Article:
The cannabis banking conundrum is getting better.. but still has a long way to go.
That is the finding of recently released information by the Financial Crime Enforcement Network (FinCEN) that charted cannabis banking activity from January, 2014 to March, 2017.
The FinCEN report showed that depository institutions that provided banking services to marijuana-related businesses (MRBs) – banks and credit unions – both showed significant increases, especially since September, 2014.
The total number of combined institutions actively banking cannabis businesses as of March was reported at 368.
But there was a clear difference. The disparity between the two institutions became clearer as time went on.
Credit unions basically stayed at a level of approximately 60 institutions year-over-year serving the cannabis industry, while banks serving the industry soared to over 300 by March, 2017 – doubling their growth from the same month in 2015.
The FinCEN report also found that, as of March 2017, the enforcement network received a total of 28,651 suspicious activity reports (SARs) about possible money-laundering activity with MRBs.
FinCEN’s regulations allow federal, state, local, and foreign (European Union) law enforcement agencies, through FinCEN, to reach out to more than 39,000 points of contact at more than 16,000 financial institutions to locate accounts and transactions of persons that may be involved in suspicious activity related to either terrorism or money laundering.
Of those reported SARs to FinCEN, 20,288 came from 45 states, D.C., and Puerto Rico and showed that those businesses had done their due diligence and were compliant with the Cole memo.
Another 2,007 reports from 40 states, D.C. and Puerto Rico indicated those institutions were not completely compliant and were under ongoing investigation.
Finally, 7,326 SARS were filed in 50 states, D.C. and Puerto Rico that resulted in those institutions ending any banking relationship with an MRB.
While all this sounds promising as the number of banks serving MRBs are trending up, the total institutions banking MRBs is still just a small percentage of all U.S. banks and credit unions. There are 5,922 credit unions in the U.S. as of May, 2017, according to the Credit Union National Association, while the Federal Deposit Insurance Corporation (FDIC) lists 6,799 commercial banks.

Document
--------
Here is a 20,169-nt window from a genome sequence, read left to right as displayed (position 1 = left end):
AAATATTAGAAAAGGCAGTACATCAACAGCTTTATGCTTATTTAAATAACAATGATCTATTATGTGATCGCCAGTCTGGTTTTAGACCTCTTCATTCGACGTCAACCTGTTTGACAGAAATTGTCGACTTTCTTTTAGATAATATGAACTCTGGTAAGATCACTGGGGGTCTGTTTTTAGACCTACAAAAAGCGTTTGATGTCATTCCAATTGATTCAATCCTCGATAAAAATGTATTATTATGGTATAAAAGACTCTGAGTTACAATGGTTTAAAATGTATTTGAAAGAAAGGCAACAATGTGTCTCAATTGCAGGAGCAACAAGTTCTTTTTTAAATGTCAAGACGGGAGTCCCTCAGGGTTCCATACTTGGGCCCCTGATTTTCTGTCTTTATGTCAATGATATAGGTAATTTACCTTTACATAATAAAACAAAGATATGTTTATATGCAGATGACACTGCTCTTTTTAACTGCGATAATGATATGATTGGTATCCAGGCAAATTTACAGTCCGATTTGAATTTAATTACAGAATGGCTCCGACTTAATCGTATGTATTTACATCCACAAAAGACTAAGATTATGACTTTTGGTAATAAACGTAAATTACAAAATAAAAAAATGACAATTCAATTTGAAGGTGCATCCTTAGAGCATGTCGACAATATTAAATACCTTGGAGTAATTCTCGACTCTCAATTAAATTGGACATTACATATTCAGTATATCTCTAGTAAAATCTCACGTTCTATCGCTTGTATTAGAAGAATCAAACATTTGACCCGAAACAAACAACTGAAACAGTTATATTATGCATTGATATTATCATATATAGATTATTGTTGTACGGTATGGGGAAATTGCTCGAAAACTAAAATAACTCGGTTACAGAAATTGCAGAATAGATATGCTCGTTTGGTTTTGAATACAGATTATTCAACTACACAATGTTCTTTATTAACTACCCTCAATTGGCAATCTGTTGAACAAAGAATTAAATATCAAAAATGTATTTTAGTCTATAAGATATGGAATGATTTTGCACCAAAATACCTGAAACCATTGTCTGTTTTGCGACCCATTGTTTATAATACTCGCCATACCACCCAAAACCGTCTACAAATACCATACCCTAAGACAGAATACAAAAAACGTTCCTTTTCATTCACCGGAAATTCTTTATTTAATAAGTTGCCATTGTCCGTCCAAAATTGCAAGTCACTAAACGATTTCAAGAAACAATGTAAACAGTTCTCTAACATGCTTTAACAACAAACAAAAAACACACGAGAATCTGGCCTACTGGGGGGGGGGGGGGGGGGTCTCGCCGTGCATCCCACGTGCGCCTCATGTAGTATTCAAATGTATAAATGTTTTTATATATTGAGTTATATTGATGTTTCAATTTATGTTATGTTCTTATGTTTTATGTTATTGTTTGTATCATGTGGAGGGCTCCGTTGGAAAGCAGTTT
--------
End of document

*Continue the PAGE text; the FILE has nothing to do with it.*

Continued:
The bottom line remains that, as long as financial institutions are in compliance with the eight priorities listed in the Cole memo – not distributing cannabis to minors, not diverting cannabis from a legal state to a non-legal state, not growing on public lands, among others – banking for the cannabis businesses will work out.
But according to the Cole memo, if a financial institution or individual provides banking services to a marijuana-related business knowing that the business is diverting marijuana from a state where marijuana sales are regulated to ones where such sales are illegal under state law, or is being used by a criminal organization to conduct financial transactions for its criminal goals, such as the concealment of funds derived from other illegal activity or the use of marijuana proceeds to support other illegal activity, that institution will face charges.
The memo also reminds institutions that they have the burden of due diligence when it comes to compliance, stating that “if the financial institution or individual is willfully blind to such activity by, for example, failing to conduct appropriate due diligence of the customers’ activities, such prosecution might be appropriate.”
The FDIC is doing its part to encourage institutions to take a risk-based approach in assessing individual customer relationships rather than declining to provide banking services to entire categories of customers, like those represented by MRBs. “The FDIC is aware that some institutions may be hesitant to provide certain types of banking services due to concerns that they will be unable to comply with the associated requirements of the Bank Secrecy Act (BSA),” a statement on banking released by the FDIC reads. “The FDIC and the other federal banking agencies recognize that as a practical matter, it is not possible for a financial institution to detect and report all potentially illicit transactions that flow through an institution. When an institution follows existing guidance and establishes and maintains an appropriate risk-based program, the institution will be well-positioned to appropriately manage customer accounts, while generally detecting and deterring illicit financial transactions.”
While the current industry thinking is that just smaller institutions are getting involved with the cannabis industry, there is evidence that that is not the case. A recent report in American Banker magazine after analysis of applications revealed that Bank of America, Citi, and JP Morgan banks or their subsidiaries were working with medical dispensaries in Massachusetts.